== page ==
Because the TOFEL has been around longer, schools that have been accepting international students for many years often require the TOFEL test. This is most common with boarding schools and prestigious private schools, but not always. Most schools that CIEE partners with accept ELTiS scores because it is the test recommended by CSIET, the regulatory standards council that releases guidelines for running international F-1 visa programs.
SSAT: The Secondary School Admissions Test
The Secondary School Admissions Test (SSAT) is another test that some U.S. high schools require, and it is a popular admission requirement for exclusive private schools. Schools rely on the SSAT to assess a student's overall academic abilities, rather than knowledge in specific subjects. The SSAT is 3 hours and 5 minutes long and covers 167 questions including an unscored essay that is sent to schools. It evaluates quantitative skills, reading comprehension skills, and writing skills.
While this test is difficult, it gives the prospective schools a holistic assessment of the student’s academic strengths and weaknesses. Taking this test also provides a predicted Grade 12 SAT score.
ISSE: Independent School Entrance Examination
The Independent School Entrance Examination (ISSE) is used for admission to some private high schools. The test is given several times throughout the year, but the majority of the testing dates fall during the fall and early winter and the number of available test dates depends on your location. This test includes sections for verbal reasoning, quantitative reasoning, reading comprehension, mathematics achievement and an unscored essay.
Schools that use this test have found that have found that the ISEE test scores are the most consistent indicators of predicting success for students for their rigorous academic programs. The test is 2 hours and 40 minutes long and covers 161 questions including a scored essay.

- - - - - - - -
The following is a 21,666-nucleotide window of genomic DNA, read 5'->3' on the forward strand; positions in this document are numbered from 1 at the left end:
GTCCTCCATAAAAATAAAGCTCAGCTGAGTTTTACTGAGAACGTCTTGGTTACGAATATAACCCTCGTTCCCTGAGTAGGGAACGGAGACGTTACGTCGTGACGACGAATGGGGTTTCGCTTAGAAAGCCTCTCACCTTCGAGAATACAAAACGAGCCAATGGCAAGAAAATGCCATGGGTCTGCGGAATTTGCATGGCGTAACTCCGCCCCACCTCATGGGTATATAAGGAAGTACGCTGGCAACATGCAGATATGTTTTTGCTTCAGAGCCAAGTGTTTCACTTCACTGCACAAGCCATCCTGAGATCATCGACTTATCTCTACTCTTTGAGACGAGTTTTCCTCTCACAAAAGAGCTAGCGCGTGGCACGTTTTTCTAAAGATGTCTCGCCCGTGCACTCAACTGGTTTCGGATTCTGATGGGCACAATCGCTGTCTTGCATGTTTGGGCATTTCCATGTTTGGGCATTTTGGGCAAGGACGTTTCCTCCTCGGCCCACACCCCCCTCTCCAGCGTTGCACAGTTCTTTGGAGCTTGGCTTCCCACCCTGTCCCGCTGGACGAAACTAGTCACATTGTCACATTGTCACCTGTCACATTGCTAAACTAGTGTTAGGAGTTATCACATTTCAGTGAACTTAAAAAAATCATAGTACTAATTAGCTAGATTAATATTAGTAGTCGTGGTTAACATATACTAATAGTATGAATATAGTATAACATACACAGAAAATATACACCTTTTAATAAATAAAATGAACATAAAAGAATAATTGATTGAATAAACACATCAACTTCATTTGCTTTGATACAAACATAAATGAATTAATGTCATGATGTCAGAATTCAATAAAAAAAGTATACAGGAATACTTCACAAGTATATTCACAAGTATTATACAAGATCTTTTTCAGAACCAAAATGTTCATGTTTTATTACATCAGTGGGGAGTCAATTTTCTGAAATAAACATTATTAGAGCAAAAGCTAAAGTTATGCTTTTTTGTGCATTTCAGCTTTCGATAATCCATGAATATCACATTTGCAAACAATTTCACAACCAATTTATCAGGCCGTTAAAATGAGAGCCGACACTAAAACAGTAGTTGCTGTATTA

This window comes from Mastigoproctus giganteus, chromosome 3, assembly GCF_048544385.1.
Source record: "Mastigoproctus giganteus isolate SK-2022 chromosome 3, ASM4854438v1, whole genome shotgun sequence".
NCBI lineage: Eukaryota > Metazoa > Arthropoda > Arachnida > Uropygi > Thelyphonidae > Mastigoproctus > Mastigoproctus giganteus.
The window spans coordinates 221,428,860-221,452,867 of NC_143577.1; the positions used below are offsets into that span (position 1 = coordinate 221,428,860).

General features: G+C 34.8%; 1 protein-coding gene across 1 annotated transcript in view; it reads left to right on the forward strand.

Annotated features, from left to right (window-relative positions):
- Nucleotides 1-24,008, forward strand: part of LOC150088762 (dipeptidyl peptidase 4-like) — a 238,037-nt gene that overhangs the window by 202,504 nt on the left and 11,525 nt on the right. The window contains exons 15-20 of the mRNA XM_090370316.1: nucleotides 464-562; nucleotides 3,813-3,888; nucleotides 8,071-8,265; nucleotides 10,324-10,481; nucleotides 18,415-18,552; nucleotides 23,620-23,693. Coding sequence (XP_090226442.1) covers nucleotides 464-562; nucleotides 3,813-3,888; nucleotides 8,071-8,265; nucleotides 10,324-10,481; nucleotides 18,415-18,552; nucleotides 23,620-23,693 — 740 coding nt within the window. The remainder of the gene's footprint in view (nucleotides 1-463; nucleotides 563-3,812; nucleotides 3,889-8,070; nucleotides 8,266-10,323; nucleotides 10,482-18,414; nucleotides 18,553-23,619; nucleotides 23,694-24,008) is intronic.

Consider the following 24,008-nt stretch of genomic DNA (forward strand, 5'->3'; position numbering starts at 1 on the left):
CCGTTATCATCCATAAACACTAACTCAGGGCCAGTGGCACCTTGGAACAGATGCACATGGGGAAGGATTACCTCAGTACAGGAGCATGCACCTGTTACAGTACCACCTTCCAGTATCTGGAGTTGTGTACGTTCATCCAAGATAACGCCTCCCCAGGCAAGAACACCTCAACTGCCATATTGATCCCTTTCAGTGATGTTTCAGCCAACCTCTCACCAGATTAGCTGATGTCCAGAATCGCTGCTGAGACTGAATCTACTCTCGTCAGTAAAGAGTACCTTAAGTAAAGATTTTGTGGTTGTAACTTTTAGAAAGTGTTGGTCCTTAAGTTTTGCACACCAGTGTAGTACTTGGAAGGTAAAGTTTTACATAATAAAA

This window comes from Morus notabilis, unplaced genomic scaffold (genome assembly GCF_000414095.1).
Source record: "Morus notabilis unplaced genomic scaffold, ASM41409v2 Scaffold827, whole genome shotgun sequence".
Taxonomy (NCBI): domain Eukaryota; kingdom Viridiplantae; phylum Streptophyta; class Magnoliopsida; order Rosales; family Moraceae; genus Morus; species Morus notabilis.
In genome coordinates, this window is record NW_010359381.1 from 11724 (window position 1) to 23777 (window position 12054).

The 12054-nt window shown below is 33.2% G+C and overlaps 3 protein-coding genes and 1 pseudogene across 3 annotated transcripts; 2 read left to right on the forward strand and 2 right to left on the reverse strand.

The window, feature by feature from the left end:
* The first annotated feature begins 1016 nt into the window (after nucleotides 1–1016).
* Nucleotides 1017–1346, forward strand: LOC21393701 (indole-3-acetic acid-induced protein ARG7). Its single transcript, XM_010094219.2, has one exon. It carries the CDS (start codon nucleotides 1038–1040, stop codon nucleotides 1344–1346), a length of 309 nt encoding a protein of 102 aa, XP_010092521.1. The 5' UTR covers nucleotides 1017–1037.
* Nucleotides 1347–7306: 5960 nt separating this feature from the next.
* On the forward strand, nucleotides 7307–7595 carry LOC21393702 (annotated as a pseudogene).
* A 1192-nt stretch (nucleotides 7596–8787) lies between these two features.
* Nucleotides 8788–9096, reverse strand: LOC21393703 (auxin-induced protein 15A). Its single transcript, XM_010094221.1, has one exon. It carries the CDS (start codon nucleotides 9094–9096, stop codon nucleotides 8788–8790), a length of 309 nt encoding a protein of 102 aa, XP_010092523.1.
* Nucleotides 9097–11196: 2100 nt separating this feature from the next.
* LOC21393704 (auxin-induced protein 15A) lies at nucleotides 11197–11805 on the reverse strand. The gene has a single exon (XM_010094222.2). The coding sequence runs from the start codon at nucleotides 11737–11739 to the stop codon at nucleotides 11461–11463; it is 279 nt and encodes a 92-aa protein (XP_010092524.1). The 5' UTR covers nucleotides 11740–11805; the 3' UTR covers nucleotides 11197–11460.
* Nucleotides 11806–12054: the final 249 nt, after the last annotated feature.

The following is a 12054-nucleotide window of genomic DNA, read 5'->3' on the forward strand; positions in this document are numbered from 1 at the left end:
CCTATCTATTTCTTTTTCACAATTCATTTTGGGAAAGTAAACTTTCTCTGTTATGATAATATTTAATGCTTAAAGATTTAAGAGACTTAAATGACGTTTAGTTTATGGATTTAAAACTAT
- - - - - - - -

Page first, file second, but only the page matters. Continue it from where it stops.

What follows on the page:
Many private schools will require a second standardized test along with the English test. Because private schools in the United States are so selective, many schools use a secondary test, such as the ISEE or SSAT, to allow them to compare students from very different educational backgrounds. Very rarely, schools will set limits to these scores. Often times they are used to help the student instead of hurt their chances of gaining admission to a school. Most boarding schools require the SSAT, while some independent schools accept either the SSAT or the ISEE. While it makes the application process longer and more difficult, these tests are used to help determine which students are very serious about applying to the school, compared to those that are applying because it is easy.
Originally from China, Albert (his English nickname) is a High School Study USA student at Hopkinton High School in Massachusetts.
As a member of Hopkinton’s Robotics Club he recently competed in the state championships against other high school in Massachusetts.
In a recent video, Haiping mentions he loves his school in the United States "because it provides so much different courses, lots of AP classes, and higher level classes." His advice for making new friends in America includes joining different clubs, meeting host siblings’ friends, and talking to and asking for help in classes.
Learn more about Hopkington High School, and all it has to offer for international students.
This week’s student spotlight is on Bang, a Vietnamese student attending school in South Carolina. Bang is currently in his second year in the United States and is planning on returning for the 2017-2018 school year too.
Initially a High School Exchange USA student, Bang returned on the High School Study USA program this year because he “had always desired to learn about the American culture. I wanted to study in America whose education system is among the best in the world.”
At Trinity-Byrnes Collegiate School, Bang says his favorite class is Comparative Government, "because it broadens my knowledge about the various political systems in the world.”
Bang has made lasting memories with his host family, including a trip to Disney World. Bang's advice for students looking to study in the United States is “to be open and be willing to learn and emerge into the culture that might be different from their own.”